Larry Lennert, Aquatrols’ North Central territory manager, recommends taking the water directly out of the irrigation system. “I know some people pull it out of the wet well or pond, but I prefer to see the water go through the irrigation piping and collect it as it comes out of the head or a quick coupler somewhere on the course because that’s truly representative of what’s coming out of the irrigation system,” he says. “If you try to pull a sample next to the pond or out of the wet well, that might not give you the same properties as the water pulled from the bottom of the pond or sitting stagnant in a wet well.”

The USGA’s Brian Whitlark agrees. “Take a sample from a quick coupler or sprinkler at the furthest point away from the pump station to see what’s actually going on the course.”

But Whitlark says it’s important to also take samples from the source.

“Sometimes water will come in and sit in the irrigation lake and evaporate, or it may pick up salt if it’s an unlined lake or may even pick up salt from concrete in the lake,” he says. “The bottom line is you need to know what’s sitting in your lake and what your source is. It could be that it’s picking up something in your irrigation line. Maybe there’s some precipitated calcium carbonate in there that the water’s picking up between the irrigation lake and the fifth hole. You don’t have to sample every single time you go out, but it’s at least initially important to do that.”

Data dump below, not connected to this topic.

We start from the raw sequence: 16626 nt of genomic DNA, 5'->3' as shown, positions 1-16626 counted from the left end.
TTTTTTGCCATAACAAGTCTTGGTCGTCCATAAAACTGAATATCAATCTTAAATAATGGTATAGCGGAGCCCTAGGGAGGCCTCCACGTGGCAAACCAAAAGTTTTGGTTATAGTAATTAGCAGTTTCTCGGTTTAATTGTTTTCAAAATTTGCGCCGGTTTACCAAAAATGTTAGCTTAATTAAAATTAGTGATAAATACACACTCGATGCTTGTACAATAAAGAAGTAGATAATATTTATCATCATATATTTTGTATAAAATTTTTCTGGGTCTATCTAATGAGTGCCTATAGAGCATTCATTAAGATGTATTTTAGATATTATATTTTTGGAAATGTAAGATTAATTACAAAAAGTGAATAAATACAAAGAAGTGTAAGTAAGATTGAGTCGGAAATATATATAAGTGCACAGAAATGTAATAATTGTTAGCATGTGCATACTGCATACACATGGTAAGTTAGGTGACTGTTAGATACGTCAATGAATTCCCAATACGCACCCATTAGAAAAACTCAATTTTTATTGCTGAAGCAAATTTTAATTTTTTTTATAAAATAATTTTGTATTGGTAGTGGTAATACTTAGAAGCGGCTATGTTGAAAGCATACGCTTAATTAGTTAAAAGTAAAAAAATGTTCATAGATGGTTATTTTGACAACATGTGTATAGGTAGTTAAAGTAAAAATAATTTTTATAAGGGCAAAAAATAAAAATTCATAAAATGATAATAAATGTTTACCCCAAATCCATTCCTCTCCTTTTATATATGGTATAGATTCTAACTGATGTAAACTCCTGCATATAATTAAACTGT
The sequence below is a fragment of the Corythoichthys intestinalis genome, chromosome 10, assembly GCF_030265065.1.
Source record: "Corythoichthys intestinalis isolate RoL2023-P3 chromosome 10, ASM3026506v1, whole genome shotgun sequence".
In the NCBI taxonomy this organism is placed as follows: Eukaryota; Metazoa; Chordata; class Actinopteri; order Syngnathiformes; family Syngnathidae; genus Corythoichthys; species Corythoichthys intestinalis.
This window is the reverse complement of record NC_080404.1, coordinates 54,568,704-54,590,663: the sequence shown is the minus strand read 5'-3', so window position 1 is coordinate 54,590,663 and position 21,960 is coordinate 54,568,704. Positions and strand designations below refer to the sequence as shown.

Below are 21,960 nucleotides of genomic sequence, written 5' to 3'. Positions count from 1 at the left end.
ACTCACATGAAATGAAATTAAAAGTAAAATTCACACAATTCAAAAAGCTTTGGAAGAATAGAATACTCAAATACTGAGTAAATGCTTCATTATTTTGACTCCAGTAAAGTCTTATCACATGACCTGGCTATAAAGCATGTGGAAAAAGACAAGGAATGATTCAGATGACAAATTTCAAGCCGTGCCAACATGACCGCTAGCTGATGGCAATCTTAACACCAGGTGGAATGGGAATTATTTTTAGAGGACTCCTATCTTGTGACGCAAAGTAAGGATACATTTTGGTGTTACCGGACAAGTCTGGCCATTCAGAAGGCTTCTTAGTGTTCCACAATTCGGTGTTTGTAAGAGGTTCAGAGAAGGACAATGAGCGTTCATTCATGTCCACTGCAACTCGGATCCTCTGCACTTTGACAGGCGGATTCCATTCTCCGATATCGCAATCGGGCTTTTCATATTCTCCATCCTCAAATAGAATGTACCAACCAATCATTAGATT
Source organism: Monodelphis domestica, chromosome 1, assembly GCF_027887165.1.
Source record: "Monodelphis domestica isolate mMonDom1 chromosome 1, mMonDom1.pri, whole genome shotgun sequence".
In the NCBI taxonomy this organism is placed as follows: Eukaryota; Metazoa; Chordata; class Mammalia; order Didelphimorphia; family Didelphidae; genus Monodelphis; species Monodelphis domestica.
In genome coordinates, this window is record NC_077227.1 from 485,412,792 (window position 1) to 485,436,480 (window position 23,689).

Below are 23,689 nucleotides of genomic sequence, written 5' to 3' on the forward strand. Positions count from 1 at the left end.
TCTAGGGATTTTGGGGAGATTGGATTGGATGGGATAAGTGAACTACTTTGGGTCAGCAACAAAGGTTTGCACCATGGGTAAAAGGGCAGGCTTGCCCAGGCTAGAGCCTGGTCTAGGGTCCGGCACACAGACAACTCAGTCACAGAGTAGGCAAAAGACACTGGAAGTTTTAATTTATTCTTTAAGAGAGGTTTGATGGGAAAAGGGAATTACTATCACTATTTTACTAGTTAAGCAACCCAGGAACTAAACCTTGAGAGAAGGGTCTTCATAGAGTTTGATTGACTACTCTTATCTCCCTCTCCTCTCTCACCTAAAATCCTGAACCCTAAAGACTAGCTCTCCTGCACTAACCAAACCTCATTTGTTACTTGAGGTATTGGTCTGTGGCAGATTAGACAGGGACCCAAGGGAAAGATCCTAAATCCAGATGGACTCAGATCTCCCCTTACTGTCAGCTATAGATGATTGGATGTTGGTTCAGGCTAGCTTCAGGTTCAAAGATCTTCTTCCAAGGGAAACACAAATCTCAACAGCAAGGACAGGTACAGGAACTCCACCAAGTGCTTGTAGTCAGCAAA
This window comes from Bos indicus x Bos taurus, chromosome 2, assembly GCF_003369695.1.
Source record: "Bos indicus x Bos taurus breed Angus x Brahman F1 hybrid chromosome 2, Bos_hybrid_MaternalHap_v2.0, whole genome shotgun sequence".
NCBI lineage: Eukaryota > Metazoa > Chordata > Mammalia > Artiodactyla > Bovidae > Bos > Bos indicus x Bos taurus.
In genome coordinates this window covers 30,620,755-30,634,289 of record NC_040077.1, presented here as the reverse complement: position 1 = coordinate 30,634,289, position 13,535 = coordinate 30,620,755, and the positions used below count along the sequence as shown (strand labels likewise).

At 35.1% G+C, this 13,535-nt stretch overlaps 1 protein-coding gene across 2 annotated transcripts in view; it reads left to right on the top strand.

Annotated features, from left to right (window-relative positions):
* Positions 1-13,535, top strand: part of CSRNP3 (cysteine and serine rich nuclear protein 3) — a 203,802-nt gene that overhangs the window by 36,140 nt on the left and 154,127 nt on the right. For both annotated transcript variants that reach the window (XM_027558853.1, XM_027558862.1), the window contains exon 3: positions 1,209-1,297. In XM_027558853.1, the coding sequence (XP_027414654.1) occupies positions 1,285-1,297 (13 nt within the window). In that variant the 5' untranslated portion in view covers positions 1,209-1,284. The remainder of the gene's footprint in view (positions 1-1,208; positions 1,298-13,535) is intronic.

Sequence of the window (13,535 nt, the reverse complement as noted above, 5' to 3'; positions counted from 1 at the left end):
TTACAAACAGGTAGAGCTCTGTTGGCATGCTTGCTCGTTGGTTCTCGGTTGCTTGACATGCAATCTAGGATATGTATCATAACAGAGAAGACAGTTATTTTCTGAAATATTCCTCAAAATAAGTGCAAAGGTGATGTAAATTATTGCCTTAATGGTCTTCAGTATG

Whitlark recommends that superintendents new to a course sample every month because the quality of reclaimed water can change throughout a season.

Lennert recommends refrigerating the sample right away and shipping it overnight to a lab. You can even freeze it as long as you leave enough room in the bottle for the water to expand.

“The reason you want to put the water in a refrigerator or freeze it is to cut back on microbial activity,” Lennert says. “Once bacteria in there starts doing their thing and creating a chemical reaction, it can change some of the readings in the water.”

If you’re just submitting the water for chemical analysis to figure out if there is nitrogen, phosphorus, bicarbonates, sodium, chloride, etc., in it, then it’s not necessary to refrigerate the sample.